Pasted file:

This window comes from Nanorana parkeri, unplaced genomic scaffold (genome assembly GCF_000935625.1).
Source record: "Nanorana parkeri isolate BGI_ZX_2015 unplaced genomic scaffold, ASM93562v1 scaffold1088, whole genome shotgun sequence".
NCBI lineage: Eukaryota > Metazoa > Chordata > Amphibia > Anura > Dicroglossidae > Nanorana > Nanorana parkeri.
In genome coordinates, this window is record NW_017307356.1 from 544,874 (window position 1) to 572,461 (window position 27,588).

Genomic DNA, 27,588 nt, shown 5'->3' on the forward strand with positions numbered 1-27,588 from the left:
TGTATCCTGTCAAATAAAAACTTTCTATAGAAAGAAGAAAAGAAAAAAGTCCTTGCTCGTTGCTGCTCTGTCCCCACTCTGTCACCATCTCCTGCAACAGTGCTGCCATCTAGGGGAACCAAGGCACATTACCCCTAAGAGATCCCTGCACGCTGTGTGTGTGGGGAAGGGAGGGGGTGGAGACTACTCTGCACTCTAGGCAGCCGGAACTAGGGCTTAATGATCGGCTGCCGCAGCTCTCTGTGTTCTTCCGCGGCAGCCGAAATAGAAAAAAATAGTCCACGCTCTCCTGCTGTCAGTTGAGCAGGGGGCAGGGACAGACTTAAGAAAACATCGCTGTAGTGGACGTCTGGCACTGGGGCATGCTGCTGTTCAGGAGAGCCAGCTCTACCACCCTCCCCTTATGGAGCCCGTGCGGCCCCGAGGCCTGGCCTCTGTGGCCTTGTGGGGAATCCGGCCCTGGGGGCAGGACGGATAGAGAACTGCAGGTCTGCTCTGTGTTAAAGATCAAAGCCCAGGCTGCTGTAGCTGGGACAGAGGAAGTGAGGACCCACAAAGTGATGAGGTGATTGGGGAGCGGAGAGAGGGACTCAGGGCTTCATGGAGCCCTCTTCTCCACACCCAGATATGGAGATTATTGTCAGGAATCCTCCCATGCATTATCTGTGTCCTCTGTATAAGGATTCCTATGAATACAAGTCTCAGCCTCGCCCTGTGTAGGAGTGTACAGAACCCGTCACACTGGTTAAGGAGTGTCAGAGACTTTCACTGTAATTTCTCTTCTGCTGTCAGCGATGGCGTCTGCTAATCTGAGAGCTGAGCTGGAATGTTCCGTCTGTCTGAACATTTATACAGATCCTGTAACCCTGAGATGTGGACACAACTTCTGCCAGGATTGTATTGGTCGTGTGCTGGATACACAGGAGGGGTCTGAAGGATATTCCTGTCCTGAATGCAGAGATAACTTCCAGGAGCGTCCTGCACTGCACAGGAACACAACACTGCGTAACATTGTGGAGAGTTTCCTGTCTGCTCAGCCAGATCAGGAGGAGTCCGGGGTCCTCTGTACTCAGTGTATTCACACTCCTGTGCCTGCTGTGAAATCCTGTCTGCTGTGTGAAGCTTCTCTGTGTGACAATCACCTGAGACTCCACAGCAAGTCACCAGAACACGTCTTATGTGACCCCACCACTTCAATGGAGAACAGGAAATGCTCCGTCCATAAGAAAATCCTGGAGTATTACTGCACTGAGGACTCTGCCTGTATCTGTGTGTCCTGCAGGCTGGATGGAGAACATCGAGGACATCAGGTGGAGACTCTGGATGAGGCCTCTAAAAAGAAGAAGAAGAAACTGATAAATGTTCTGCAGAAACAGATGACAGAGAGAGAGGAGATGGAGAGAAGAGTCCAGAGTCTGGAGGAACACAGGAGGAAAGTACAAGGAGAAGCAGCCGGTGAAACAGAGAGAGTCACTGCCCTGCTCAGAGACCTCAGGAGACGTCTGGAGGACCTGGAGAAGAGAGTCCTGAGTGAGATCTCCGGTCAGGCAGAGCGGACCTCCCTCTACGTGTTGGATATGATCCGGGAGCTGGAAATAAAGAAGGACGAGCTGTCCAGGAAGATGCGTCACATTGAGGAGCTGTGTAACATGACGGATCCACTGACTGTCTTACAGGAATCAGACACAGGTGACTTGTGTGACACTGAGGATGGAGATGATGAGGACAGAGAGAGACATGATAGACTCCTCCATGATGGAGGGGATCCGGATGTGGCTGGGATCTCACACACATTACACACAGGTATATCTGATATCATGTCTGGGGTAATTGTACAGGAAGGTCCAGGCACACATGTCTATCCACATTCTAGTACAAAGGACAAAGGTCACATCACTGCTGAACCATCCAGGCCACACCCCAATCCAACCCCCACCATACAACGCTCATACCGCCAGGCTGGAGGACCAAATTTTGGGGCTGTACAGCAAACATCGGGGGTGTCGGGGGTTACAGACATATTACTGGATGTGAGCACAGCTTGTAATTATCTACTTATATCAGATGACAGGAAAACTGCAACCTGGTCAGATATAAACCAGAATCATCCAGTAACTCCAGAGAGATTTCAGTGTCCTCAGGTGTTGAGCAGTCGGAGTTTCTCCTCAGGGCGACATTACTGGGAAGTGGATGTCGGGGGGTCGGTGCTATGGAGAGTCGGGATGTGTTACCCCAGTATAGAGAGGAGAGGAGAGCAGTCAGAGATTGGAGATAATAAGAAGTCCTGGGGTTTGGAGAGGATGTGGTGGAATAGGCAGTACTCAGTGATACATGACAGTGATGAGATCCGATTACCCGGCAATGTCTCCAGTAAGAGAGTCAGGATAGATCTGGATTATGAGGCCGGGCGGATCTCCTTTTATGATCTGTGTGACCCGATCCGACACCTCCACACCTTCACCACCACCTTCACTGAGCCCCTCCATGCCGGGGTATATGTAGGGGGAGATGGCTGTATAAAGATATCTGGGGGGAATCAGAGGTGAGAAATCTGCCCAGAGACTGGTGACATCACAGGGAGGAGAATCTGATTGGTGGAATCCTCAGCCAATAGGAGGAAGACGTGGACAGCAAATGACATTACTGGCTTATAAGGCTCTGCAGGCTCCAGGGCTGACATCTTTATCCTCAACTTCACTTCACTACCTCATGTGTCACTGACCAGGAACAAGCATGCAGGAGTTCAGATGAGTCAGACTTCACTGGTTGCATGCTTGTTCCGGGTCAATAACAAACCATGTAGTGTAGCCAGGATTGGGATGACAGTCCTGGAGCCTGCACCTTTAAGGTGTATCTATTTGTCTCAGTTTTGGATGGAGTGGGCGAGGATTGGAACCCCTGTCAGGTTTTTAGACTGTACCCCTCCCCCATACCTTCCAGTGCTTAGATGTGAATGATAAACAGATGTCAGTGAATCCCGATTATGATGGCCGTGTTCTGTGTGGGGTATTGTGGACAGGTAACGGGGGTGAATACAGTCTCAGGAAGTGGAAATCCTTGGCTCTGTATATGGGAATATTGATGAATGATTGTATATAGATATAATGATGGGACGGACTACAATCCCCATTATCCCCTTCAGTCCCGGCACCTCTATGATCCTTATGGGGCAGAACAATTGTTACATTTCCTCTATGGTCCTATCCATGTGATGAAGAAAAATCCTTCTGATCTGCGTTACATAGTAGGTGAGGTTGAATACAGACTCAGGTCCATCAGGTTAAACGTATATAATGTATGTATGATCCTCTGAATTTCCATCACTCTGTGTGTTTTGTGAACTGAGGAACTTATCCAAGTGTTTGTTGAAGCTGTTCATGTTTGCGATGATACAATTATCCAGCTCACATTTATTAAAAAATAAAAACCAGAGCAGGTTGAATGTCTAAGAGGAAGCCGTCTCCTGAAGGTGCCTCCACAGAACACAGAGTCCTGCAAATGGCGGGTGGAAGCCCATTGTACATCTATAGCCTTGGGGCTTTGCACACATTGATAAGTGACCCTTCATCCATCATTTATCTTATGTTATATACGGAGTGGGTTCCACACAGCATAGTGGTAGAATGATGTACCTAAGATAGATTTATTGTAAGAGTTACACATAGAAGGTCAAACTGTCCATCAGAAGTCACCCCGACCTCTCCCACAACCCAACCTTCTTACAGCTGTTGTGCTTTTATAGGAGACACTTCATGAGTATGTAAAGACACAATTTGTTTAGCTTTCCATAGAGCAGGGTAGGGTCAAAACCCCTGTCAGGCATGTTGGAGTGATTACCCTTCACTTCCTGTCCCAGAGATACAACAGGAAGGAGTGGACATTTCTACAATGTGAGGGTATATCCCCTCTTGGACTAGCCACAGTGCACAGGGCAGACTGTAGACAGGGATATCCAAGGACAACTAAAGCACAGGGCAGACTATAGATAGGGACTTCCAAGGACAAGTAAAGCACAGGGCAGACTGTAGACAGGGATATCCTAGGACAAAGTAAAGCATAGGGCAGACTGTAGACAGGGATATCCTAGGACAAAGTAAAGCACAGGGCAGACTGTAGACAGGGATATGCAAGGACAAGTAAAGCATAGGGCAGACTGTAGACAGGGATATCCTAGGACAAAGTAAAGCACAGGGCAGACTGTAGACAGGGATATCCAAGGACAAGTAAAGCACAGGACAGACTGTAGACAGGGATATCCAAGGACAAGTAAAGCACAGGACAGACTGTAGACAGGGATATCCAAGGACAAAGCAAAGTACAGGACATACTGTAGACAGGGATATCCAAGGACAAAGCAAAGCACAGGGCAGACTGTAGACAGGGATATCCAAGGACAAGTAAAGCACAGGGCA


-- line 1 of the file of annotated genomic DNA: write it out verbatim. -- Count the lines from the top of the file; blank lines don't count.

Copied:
This window comes from Nanorana parkeri, unplaced genomic scaffold (genome assembly GCF_000935625.1).